Later that afternoon, I learned about the two bombs that went off in Boston, at the finish line of the Boston Marathon. Like just about everyone, I became more horrified and sad as details emerged. It didn’t help that I spent last weekend in Boston with my dad and my brother, or that I know people who live there. The three of us were never in danger and, thankfully, everyone I know is fine.
The same can’t be said for the three people who died, the ten people who had limbs amputated, the more than 170 people who sustained injuries, and the uncounted number of people who are and will continue to be physically and emotionally traumatized by a senseless act of violence.
All week, I’ve thought about what happened in Boston. I keep coming back to Monday morning’s discussion of Eureka Street and to the work we’ll do with the novel, as the investigation into who slaughtered, maimed, and injured all those people continues. It’s life imitating art.
One might think it frivolous to emphasize the importance of studying a novel about a historical moment in a distant land and relating it to a tragedy that just occurred in this country. True, Boston isn’t Belfast, but dismissing the connection denies the ability of art to perform one of its vital functions: to exert positive influence on the lives of people, even and especially during a traumatic time.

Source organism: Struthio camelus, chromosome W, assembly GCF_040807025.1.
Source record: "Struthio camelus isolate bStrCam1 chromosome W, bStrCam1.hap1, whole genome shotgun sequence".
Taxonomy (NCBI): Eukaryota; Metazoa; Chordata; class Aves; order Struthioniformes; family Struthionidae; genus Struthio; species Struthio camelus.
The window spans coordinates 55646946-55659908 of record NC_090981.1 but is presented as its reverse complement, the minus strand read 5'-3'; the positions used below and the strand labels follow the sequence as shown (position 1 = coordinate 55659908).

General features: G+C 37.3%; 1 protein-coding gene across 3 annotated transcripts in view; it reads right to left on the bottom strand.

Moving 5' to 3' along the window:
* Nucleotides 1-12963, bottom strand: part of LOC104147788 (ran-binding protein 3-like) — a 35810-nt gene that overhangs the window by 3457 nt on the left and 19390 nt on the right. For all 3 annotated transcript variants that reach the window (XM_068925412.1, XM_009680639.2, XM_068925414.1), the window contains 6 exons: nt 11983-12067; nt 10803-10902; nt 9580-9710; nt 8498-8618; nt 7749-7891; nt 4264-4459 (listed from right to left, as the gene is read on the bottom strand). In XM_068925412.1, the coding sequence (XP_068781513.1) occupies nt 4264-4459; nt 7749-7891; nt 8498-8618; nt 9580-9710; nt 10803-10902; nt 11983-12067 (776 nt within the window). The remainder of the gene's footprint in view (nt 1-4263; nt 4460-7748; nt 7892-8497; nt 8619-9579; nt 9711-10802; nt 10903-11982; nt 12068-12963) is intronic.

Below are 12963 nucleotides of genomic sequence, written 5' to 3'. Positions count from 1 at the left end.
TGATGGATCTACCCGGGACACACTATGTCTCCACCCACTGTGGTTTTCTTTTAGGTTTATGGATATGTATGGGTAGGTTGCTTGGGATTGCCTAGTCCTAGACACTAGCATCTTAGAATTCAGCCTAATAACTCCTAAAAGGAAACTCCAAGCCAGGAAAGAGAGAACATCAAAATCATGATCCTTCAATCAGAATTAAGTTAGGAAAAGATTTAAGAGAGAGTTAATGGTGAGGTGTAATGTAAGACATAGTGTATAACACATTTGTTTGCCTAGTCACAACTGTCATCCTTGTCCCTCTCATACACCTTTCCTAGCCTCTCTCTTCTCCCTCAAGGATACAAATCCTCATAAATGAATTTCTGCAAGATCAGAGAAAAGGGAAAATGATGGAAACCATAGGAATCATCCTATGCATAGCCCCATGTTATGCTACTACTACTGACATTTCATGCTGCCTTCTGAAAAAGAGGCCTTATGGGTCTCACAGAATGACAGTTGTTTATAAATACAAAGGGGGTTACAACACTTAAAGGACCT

Art that imitates life, even if the imitation is of something ugly or unpleasant, can help us deal with that ugliness and unpleasantness. In the coming weeks, years, and months, those who were affected by the Boston bombings will find solace in and maybe even create art in response to the events. Art will enhance the individual and collective healing processes.
In fact, it’s already begun. Two Boston museums opened their doors for free on Tuesday and the Boston Conservatory Theater is offering free admission to an upcoming series of performances. And on Wednesday night, when the Boston Bruins faced off against the Buffalo Sabres, the crowd sang “The Star-Spangled Banner” in unison.
Art imitates life and life imitates art.